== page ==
In a bid to prove that Central government ban on Chinese apps like TikTok was a bad decision, Kolkata based leftist portal ‘The Telegraph’ today reported a satirical tweet as real.
In an article titled “India kicks out Chinese (apps so far)” published on July 2, 2020, The Telegraph, reported that the banning of an app as popular as TikTok would have an adverse effect on the Indian youths and citizens, as the app provided a source of income for many. However, in a haste to project Modi government’s decision in a bad light, the media house passed off a satirical tweet as a real one.
Major Neelum Singh (Retd.) through his Twitter handle @TheSkinDoctor posted a satirical tweet on his imaginary maid Shazia which was taken on face value by Telegraph.
On 29th June, The Skin Doctor had said how sob stories will flood the internet after the ban on 59 apps including TikTok. Giving an example, he had said, “My maid Shazia’s daughter was a small-time TikTok influencer and used to contribute Rs 3,000-4,000 a month to the modest family earning through TikTok ad. With the TikTok ban, govt has pushed the poor family to the gallows. As if lockdown wasn’t enough!”
At the beginning of the tweet, however, he wrote: “Gear up for stories like”, alluding that the so-called liberals will now begin to give such insipid arguments to justify how the Modi government’s decision to ban the app has taken away a source of income for so many youngsters coming from the humble background.
Telegraph, which the ‘liberals’ hail for its ‘witty’ headlines could not quite comprehend sarcasm.
Telegraph and its biased reportage
Kolkata-based The Telegraph is not quite gold standard in journalism to begin with. For starters, it regularly peddles fake news. Recently, it blamed Hindus for a Muslim man refusing to eat food prepared by a Dalit. Just a month prior to that in March, The Telegraph had compared the Chinese coronavirus COVID-19 to President Ramnath Kovind. The PCI sent a notice to The Telegraph for violating journalistic norms.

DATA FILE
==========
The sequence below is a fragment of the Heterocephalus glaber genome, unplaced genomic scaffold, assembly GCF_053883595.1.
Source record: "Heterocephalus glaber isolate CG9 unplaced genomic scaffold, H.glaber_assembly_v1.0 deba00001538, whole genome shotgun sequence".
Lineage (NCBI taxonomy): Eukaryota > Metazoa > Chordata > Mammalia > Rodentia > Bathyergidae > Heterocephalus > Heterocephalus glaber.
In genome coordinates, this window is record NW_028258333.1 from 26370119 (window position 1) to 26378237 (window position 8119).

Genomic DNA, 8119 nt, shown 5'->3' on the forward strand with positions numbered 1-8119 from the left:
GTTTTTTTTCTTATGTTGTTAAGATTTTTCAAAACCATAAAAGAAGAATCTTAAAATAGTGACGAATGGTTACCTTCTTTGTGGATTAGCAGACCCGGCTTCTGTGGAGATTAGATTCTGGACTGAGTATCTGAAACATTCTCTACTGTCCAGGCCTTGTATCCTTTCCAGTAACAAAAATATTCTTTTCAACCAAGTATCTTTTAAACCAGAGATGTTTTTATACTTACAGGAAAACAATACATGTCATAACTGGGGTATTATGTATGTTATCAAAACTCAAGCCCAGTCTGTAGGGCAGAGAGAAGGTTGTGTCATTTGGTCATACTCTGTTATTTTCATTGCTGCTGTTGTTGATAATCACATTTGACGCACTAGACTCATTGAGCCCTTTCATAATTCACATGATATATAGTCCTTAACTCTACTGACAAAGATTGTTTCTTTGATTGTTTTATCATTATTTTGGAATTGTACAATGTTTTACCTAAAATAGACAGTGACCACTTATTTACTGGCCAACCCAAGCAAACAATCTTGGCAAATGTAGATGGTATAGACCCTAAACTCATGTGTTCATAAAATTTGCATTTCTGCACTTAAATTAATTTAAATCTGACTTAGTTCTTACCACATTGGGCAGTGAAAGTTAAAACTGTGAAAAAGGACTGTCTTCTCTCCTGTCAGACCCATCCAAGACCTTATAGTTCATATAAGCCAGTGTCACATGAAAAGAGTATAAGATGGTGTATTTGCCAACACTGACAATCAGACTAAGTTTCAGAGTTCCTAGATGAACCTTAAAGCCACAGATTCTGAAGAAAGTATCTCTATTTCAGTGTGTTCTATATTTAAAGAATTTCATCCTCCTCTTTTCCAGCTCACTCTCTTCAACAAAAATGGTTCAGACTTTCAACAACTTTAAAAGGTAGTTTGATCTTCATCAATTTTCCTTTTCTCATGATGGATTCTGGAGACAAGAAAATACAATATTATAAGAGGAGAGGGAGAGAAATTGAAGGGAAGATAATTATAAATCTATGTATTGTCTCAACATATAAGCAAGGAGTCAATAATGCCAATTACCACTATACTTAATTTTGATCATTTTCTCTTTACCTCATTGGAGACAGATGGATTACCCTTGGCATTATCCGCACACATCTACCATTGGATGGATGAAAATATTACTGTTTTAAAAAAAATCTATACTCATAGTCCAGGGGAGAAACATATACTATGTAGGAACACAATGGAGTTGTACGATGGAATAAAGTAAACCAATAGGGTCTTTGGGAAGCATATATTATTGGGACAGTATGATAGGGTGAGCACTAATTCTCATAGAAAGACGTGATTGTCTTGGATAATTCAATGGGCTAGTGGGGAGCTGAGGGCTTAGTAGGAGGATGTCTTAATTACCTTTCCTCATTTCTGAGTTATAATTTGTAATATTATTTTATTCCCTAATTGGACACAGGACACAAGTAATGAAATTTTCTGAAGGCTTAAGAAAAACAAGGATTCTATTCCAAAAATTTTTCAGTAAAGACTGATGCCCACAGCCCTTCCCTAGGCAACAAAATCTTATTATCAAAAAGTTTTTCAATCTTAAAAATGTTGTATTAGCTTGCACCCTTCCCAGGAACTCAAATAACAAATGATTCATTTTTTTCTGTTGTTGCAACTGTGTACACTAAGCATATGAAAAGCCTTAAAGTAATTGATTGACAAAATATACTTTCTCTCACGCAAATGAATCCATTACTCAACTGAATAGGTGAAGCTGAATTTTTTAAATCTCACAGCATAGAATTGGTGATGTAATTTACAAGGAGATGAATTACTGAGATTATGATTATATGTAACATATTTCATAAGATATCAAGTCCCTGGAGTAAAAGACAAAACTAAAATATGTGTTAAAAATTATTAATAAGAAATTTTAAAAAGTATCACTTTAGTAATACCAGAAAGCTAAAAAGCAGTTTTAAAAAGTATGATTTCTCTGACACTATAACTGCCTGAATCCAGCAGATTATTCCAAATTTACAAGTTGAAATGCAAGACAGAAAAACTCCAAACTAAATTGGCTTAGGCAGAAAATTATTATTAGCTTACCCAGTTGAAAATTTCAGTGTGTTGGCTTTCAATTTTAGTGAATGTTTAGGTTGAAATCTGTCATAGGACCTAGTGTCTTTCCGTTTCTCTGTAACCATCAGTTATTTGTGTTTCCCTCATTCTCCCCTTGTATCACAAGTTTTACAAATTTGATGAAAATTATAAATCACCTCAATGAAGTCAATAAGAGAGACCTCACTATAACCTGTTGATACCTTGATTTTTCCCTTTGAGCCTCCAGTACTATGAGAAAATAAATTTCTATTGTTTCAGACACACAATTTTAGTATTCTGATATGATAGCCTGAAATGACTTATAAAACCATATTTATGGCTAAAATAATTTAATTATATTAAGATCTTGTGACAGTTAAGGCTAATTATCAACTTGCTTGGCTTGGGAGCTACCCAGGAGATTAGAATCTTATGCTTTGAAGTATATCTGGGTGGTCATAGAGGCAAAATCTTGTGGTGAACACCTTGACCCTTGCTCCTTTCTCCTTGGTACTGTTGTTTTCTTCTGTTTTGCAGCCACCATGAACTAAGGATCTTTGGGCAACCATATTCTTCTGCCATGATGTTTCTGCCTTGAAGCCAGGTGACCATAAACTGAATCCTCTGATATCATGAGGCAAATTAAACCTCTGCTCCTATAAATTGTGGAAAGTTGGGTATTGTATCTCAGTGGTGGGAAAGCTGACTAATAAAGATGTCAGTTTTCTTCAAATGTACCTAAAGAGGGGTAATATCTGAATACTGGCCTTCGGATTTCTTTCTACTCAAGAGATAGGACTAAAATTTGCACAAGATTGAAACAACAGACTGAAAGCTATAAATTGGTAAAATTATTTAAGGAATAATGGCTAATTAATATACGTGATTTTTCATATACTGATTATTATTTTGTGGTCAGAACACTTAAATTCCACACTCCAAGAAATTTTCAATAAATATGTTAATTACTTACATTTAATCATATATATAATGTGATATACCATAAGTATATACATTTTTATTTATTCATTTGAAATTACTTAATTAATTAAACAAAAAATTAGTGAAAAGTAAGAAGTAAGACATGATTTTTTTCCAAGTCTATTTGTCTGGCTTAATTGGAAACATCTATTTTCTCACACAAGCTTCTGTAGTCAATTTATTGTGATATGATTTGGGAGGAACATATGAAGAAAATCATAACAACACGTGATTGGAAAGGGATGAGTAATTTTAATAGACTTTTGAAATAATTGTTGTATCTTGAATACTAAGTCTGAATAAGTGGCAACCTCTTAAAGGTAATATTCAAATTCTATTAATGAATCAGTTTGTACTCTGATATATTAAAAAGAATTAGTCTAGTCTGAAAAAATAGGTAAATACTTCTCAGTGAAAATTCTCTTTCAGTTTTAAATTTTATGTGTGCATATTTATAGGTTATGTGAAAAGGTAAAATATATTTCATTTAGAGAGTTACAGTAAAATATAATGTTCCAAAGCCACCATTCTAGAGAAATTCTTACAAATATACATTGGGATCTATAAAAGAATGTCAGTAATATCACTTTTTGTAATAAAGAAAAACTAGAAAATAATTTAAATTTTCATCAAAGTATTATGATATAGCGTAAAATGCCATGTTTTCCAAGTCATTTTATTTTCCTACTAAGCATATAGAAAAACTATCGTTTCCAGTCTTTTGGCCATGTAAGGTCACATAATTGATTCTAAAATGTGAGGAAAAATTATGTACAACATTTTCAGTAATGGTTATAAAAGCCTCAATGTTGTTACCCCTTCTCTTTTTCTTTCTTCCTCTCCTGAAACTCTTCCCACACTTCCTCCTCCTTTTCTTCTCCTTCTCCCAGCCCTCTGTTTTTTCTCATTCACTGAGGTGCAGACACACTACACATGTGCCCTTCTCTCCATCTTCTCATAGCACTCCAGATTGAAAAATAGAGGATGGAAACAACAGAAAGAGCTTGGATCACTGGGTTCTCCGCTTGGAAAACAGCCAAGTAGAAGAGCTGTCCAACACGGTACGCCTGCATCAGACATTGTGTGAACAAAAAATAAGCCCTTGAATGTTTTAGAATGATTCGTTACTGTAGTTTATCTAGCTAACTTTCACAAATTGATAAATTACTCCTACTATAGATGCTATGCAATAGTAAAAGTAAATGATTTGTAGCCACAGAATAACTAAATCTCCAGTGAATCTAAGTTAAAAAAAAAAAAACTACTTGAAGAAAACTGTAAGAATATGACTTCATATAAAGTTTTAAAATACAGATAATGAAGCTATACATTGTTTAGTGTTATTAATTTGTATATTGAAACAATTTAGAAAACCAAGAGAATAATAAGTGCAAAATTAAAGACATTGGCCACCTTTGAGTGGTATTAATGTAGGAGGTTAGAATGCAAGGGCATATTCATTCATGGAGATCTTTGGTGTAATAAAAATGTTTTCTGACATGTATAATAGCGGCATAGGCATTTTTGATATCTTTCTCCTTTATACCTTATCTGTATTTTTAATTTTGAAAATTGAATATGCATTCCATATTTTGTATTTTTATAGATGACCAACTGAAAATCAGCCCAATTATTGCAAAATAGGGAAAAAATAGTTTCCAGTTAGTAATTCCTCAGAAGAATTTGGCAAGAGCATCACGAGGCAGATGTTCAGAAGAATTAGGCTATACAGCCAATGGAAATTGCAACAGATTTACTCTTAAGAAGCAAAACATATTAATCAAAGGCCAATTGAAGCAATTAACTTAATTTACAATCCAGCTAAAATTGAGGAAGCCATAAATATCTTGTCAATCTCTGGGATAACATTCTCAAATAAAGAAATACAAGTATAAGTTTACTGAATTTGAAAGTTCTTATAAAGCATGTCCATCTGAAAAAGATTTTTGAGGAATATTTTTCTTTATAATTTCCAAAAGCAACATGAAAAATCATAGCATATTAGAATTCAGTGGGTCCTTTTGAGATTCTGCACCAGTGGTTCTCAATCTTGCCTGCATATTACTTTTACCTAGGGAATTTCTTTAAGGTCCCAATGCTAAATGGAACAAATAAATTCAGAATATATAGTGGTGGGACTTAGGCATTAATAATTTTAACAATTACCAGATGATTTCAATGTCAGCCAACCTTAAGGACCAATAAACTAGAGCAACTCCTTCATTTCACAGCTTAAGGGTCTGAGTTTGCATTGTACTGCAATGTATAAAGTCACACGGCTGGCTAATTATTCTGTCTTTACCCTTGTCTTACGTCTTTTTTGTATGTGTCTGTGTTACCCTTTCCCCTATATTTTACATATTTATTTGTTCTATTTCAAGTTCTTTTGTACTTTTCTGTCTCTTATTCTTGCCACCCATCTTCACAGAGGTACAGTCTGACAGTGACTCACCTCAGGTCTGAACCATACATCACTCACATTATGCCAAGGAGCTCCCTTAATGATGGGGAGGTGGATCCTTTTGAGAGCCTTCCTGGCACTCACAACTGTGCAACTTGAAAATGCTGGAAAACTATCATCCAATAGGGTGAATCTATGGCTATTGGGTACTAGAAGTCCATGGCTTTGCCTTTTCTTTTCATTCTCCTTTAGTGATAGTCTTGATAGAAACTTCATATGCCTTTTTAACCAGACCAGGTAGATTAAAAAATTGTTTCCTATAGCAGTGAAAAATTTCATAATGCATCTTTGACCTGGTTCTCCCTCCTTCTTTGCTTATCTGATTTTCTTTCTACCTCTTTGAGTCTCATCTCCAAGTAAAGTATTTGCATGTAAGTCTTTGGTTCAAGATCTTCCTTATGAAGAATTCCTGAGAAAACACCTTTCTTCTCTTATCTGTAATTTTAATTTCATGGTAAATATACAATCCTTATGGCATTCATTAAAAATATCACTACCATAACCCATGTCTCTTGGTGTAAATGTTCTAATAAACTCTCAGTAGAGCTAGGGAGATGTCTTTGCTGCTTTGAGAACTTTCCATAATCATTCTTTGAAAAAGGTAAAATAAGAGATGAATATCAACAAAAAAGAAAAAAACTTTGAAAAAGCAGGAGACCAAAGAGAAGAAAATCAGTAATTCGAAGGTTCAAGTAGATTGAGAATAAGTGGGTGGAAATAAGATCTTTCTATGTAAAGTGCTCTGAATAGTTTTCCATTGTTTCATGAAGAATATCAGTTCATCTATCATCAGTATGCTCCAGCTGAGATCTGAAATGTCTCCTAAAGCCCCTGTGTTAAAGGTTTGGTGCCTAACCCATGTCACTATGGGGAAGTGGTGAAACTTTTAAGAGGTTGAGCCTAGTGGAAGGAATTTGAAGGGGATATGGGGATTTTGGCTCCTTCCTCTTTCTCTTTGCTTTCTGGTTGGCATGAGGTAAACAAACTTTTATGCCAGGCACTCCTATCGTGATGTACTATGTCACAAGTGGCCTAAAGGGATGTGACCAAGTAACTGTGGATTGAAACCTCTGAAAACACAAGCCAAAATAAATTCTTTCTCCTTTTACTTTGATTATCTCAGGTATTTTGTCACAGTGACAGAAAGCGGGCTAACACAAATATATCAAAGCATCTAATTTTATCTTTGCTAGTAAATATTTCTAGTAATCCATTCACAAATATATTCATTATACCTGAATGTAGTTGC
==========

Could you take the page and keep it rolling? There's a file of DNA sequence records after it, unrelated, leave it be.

After the abrogation of Article 370, which made Jammu & Kashmir an integral part of India, The Telegraph had wrongly identified pro-Kashmir integration activists as those protesting against abrogation of Article 370. In January last year, The Telegraph was caught spreading dangerous lies regarding polio vaccines in India.
During the run-up to the 2019 General Elections, The Telegraph, in its editorial, shed all neutrality and claimed that removing PM Modi from power is the only hope for India’s redemption. It also very casually passes off opinions as ‘fact-checks’.
Passing off satire as real news
This is not the first time satire has been mistaken and knowingly or unknowingly passed off as real news. In fact, in April this year, Major Neelum Singh (Retd)’s satirical tweet, which had ‘satire’ marked on it, drew an FIR against him in Telangana. Prior to that, Congress had maliciously cropped a satirical article on the Kumbh Mela and passed it off as ‘scam in Kumbh’. Scientist and columnist Dr Anand Ranganath’s art of satire is often mistaken for real news. Similarly, many news portals have also ‘fact-checked’ satirical posts and had even given a verdict that it is authentic.
India imposes ban on 59 Chinese apps including TikTok on the grounds of jeopardising its sovereignty and integrity
The Indian government has red-flagged usage of 59 China-linked apps, including TikTok as being a threat to national security. The Ministry of Information Technology, invoking its power under section 69A of Information Technology Act, with the relevant provisions of the Information Technology (Procedure and Safeguards for Blocking of Access of Information by Public) Rules 2009 has ordered a block on the use of 59 apps saying that these apps are “engaged in activities which are prejudicial to sovereignty and integrity of India, defence of India, the security of the state and public order”.